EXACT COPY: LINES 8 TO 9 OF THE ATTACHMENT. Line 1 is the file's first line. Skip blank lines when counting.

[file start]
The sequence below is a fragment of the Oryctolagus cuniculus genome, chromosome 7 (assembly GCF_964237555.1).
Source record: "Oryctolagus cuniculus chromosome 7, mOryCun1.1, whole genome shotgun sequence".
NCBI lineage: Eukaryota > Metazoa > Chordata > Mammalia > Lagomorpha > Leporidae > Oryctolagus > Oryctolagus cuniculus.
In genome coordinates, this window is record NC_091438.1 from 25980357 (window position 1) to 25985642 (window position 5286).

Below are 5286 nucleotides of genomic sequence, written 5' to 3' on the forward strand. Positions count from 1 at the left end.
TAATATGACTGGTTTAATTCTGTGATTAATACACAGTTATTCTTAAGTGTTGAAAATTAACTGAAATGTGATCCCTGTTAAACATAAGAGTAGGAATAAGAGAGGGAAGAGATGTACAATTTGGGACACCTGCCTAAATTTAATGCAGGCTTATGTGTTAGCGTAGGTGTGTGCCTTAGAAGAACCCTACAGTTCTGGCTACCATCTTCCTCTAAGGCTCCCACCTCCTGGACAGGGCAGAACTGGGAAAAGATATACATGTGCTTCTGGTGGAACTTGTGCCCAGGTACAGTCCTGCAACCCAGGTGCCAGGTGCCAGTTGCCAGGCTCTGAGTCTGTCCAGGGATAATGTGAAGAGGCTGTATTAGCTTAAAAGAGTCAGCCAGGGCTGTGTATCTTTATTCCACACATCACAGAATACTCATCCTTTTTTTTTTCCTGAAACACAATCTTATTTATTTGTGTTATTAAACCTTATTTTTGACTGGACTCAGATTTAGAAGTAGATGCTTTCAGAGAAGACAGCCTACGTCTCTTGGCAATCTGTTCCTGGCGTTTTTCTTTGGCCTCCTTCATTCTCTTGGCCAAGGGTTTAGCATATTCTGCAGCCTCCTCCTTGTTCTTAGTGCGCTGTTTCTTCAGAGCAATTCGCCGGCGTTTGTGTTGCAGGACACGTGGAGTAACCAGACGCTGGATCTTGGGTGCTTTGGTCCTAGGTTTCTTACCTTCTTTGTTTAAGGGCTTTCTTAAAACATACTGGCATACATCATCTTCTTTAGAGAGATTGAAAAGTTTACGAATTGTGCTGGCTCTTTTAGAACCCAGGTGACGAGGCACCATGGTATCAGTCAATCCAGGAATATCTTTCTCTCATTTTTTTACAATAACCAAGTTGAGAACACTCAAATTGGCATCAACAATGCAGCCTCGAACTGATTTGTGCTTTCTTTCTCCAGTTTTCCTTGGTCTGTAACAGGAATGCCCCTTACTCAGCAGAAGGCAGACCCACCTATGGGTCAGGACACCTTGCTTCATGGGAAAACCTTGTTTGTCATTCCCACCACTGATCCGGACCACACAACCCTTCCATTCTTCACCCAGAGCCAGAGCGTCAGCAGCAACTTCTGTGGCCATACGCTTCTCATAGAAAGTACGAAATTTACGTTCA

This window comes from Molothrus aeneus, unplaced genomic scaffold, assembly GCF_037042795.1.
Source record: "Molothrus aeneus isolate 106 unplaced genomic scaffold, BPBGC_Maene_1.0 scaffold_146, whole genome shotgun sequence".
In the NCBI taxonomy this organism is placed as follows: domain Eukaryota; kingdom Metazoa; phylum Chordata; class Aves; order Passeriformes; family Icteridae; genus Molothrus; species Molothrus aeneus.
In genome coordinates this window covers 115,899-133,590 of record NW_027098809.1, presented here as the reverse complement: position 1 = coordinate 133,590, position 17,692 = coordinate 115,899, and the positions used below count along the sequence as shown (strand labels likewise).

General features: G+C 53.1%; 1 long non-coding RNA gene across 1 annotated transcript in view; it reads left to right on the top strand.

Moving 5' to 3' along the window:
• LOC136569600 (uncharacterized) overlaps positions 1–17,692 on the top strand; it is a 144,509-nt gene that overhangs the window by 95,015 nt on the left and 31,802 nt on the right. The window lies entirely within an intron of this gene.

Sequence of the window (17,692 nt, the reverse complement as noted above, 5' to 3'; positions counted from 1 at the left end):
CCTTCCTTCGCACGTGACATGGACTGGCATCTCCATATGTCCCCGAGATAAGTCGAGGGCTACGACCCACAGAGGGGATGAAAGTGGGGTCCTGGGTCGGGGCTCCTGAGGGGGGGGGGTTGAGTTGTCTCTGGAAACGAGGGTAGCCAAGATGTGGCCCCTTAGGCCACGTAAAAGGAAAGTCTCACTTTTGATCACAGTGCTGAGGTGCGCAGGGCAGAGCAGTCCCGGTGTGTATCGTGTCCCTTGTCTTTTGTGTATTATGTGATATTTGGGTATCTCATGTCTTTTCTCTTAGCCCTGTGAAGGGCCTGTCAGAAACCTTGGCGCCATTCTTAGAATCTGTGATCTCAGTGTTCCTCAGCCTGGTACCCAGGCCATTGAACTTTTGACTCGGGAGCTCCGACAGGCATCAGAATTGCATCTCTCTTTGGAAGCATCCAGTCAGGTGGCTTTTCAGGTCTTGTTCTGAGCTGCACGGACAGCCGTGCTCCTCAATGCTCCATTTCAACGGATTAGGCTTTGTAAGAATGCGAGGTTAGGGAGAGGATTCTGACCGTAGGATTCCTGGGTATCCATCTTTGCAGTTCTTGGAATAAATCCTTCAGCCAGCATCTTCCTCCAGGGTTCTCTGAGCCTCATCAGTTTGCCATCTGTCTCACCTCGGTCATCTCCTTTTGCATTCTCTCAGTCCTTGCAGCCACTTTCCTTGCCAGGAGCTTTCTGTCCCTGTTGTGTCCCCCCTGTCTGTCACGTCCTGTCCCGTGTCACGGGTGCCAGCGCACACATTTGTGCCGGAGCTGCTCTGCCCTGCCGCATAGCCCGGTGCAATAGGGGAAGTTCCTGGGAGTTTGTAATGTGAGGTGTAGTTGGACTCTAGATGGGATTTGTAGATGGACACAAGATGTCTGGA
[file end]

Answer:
Source record: "Molothrus aeneus isolate 106 unplaced genomic scaffold, BPBGC_Maene_1.0 scaffold_146, whole genome shotgun sequence".
In the NCBI taxonomy this organism is placed as follows: domain Eukaryota; kingdom Metazoa; phylum Chordata; class Aves; order Passeriformes; family Icteridae; genus Molothrus; species Molothrus aeneus.